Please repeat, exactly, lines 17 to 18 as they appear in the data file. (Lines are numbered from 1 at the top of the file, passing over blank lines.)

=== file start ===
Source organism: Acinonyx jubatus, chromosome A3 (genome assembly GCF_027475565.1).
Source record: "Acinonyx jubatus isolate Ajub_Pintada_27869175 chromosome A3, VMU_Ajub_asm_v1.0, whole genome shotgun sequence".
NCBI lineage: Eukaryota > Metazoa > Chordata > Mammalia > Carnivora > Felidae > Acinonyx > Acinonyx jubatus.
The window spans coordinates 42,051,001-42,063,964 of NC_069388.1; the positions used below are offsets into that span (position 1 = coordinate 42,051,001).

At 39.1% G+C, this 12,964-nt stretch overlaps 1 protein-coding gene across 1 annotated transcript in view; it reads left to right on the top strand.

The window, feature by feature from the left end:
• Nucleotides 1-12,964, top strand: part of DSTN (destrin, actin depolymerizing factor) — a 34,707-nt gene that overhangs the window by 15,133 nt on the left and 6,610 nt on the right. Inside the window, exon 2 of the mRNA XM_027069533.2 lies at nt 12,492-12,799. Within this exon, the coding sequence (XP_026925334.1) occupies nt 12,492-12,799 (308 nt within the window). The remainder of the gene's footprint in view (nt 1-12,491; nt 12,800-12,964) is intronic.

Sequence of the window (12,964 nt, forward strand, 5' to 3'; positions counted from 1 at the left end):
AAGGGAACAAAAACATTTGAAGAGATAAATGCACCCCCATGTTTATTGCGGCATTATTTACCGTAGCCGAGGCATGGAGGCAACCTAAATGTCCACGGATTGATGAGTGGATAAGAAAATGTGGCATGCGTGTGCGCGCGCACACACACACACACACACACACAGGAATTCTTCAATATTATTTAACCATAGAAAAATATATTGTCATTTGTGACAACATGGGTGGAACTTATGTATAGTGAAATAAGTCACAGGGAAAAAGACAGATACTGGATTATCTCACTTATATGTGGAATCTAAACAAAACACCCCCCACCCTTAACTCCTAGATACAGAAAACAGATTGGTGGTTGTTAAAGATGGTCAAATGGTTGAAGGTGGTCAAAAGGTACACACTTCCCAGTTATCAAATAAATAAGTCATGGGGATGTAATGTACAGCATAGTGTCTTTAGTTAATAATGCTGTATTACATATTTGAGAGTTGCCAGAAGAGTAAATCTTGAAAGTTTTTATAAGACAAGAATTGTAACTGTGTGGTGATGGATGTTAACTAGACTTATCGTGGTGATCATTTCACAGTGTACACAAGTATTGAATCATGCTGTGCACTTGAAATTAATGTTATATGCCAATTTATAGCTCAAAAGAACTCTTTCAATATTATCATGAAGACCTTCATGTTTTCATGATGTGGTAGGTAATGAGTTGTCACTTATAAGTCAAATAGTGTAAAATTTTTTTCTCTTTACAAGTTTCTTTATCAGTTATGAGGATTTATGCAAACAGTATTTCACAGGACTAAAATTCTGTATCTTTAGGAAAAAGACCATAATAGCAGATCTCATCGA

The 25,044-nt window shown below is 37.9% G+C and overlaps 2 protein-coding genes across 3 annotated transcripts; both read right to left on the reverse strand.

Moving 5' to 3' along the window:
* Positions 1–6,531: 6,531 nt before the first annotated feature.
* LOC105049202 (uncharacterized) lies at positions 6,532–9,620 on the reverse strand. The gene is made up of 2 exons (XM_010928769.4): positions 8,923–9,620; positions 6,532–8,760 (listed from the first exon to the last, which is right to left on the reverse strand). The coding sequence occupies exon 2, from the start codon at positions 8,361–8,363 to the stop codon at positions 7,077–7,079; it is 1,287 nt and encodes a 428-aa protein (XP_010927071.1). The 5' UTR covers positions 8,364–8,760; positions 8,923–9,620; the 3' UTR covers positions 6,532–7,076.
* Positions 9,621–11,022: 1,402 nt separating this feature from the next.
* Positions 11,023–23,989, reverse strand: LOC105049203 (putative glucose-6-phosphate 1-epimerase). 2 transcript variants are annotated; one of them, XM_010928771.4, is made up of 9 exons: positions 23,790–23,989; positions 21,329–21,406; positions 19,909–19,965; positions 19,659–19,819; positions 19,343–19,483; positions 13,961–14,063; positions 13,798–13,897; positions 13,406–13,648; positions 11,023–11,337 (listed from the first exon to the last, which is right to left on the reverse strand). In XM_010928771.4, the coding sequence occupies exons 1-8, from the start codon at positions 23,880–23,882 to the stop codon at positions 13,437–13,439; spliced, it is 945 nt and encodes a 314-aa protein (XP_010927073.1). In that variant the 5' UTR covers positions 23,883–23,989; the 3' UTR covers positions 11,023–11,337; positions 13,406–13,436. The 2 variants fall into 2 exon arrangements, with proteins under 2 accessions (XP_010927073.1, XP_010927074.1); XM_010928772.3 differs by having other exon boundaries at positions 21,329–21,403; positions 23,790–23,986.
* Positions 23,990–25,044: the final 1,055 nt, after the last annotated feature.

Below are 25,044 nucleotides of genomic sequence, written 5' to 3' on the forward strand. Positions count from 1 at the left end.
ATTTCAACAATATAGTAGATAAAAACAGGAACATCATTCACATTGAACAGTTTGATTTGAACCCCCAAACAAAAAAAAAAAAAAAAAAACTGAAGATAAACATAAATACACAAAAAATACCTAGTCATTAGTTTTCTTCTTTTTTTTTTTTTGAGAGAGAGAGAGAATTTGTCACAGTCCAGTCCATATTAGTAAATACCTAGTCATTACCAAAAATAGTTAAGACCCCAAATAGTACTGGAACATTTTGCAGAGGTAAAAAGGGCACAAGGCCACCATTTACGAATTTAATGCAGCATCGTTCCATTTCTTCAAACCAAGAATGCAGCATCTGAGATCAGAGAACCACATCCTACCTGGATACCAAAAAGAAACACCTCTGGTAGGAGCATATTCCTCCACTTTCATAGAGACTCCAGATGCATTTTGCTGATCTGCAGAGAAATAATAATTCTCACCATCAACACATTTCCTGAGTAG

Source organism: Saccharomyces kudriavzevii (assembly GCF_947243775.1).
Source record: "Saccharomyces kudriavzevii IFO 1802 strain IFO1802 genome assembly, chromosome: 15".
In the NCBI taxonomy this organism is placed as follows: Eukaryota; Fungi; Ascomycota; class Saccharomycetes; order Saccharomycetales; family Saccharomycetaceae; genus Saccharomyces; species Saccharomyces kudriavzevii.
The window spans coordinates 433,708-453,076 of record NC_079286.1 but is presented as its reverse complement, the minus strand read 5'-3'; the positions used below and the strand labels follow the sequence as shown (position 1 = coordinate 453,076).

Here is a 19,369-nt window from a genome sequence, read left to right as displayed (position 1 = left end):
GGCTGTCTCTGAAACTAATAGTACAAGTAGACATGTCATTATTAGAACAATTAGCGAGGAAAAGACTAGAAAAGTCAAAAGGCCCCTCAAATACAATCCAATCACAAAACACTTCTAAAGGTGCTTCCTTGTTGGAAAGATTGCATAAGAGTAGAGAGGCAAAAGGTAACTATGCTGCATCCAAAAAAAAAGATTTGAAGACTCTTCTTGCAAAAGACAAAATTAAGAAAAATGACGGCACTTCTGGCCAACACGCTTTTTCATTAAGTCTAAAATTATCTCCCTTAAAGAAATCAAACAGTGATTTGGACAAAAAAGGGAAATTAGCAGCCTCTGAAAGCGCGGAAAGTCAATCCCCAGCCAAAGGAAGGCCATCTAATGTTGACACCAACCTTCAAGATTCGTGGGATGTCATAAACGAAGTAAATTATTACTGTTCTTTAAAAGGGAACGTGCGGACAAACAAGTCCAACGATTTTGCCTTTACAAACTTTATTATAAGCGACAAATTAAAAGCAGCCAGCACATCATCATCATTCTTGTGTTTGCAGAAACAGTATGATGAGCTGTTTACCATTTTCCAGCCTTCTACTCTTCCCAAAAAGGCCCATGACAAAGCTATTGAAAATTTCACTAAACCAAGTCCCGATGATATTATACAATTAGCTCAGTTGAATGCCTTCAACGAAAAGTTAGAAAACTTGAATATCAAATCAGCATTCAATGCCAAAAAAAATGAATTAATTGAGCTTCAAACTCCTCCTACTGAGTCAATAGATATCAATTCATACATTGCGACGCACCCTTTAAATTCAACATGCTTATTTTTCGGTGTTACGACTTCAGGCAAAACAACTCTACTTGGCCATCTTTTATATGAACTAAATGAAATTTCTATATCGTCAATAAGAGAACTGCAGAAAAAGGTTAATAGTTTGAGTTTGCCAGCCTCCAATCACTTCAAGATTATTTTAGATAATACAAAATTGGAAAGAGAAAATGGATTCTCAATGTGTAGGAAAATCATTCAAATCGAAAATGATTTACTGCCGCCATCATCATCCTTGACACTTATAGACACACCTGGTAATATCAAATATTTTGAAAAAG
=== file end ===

Below are 25,044 nucleotides of genomic sequence, written 5' to 3' on the forward strand. Positions count from 1 at the left end.
ATTTCAACAATATAGTAGATAAAAACAGGAACATCATTCACATTGAACAGTTTGATTTGAACCCCCAAACAAAAAAAAAAAAAAAAAAACTGAAGATAAACATAAATACACAAAAAATACCTAGTCATTAGTTTTCTTCTTTTTTTTTTTTTGAGAGAGAGAGAGAATTTGTCACAGTCCAGTCCATATTAGTAAATACCTAGTCATTACCAAAAATAGTTAAGACCCCAAATAGTACTGGAACATTTTGCAGAGGTAAAAAGGGCACAAGGCCACCATTTACGAATTTAATGCAGCATCGTTCCATTTCTTCAAACCAAGAATGCAGCATCTGAGATCAGAGAACCACATCCTACCTGGATACCAAAAAGAAACACCTCTGGTAGGAGCATATTCCTCCACTTTCATAGAGACTCCAGATGCATTTTGCTGATCTGCAGAGAAATAATAATTCTCACCATCAACACATTTCCTGAGTAG